In Kyle Simpson's book You Don't Know JS: this & Object Prototypes, he writes this on the subject of how to duplicate an object:

One subset solution is that objects which are JSON-safe (that is, can be serialized to a JSON string and then re-parsed to an object with the same structure and values) can easily be duplicated with:

var newObj = JSON.parse( JSON.stringify( someObj ) );

Of course, that requires you to ensure your object is JSON safe. For some situations, that's trivial. For others, it's insufficient.

What is a "JSON-safe" object? I ran a few tests with JavaScript and so far most things (arrays, numbers, strings, objects) can be duplicated using the above line, except for methods (foo.bar), when trying to duplicate a method, undefined is inserted in the method's place in the duplicated object.

  • I assume it means that any value inside the object must be serializable to JSON and back. That's not the case for NaN, +0 vs -0, undefined, functions, Dates or class/constructor instances. Commented Sep 26, 2017 at 1:21
  • @FelixKling Could you post that as an answer (with a bit more elaboration, hopefully) ?
    – doubleOrt
    Commented Sep 26, 2017 at 1:22
  • @FelixKling Aren't Dates and class/constructor instances just functions (in Javascript, at least) ?
    – doubleOrt
    Commented Sep 26, 2017 at 1:26
  • I mean the values you get when you call new Date() and new MyClass(). Those values are not functions. Symbols cannot be serialized to JSON either btw. Commented Sep 26, 2017 at 1:27
  • @FelixKling You are talking about the direct prototype property, not the internal [[prototype]], right ? So, in that regard, RegExp and other built-in JavaScript objects are not eligible either, am i correct ?
    – doubleOrt
    Commented Sep 26, 2017 at 1:31

1 Answer 1


To get foo<=> JSON.parse(JSON.stringify(foo)) as true, we must be able to represent foo in the JSON format.

JSON only supports:

Number: a signed decimal number that may contain a fractional part and may use exponential E notation, but cannot include non-numbers like NaN. The format makes no distinction between integer and floating-point. JavaScript uses a double-precision floating-point format for all its numeric values, but other languages implementing JSON may encode numbers differently.

String: a sequence of zero or more Unicodecharacters. Strings are delimited with double-quotation marks and support a backslash escaping syntax.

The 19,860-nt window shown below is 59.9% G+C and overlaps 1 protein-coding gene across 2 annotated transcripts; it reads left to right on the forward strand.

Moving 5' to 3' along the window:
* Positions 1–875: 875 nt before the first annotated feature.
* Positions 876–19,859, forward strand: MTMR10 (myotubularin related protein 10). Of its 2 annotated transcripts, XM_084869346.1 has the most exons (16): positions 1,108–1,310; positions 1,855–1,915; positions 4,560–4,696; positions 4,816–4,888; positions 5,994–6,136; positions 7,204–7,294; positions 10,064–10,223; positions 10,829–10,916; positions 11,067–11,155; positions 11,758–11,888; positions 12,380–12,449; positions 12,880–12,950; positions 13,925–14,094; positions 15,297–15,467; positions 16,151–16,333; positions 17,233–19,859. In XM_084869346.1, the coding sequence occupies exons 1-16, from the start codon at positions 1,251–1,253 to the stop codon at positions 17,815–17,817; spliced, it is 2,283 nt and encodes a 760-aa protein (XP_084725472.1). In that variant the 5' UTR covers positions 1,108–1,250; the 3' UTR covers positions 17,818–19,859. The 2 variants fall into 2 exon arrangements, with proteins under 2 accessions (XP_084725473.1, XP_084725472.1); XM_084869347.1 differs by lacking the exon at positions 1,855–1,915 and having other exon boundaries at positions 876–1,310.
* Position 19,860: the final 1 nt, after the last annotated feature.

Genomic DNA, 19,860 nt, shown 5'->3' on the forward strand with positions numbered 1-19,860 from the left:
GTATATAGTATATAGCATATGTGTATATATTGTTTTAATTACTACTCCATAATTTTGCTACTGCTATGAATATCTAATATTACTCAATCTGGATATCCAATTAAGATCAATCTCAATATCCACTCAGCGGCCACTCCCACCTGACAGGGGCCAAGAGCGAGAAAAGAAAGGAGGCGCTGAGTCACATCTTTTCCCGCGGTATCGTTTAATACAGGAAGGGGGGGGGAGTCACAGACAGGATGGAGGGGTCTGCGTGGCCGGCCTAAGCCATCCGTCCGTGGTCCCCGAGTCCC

Boolean: either of the values true or false

Array: an ordered list of zero or more values, each of which may be of any type. Arrays use square bracket notation with elements being comma-separated.

Object: an unordered collection of name/value pairs where the names (also called keys) are strings. Since objects are intended to represent associative arrays,[12] it is recommended, though not required,[13] that each key is unique within an object. Objects are delimited with curly brackets and use commas to separate each pair, while within each pair the colon ':' character separates the key or name from its value.

null: An empty value, using the word null

In javascript, the concept of JSON safe object basically refers to a javascript object that can be represented in the JSON format without any loss.

  • But, var obj = { x: true }; console.log(obj === JSON.parse(JSON.stringify(obj))); prints out false, although nothing is lost.
    – doubleOrt
    Commented Sep 26, 2017 at 2:23
  • two object-holding variables are only equal if they reference the same variable. So i believe JSON.parse(JSON.stringify(obj)) is never going to be === anything except for a reference to itself.
    – doubleOrt
    Commented Sep 26, 2017 at 2:25
  • Edited from === to equivalence for consistency
    – Vivick
    Commented Sep 26, 2017 at 2:27
  • @Taurus What's that has to do with reference equality ? it is never going to be the same. Just like Felix said - there are some values that can't be 1:1 match like undefined +0 etc.
    – Royi Namir
    Commented Sep 26, 2017 at 2:32
  • 2
    @RoyiNamir OP had this line before their edit (they were saying that nothing must be lost during the duplication process in order for this to evaluate to true): foo === JSON.parse(JSON.stringify(foo)), I was just trying to say no matter what, foo will never be === to the result of JSON.parse(JSON.stringify(foo)).
    – doubleOrt
    Commented Sep 26, 2017 at 2:39

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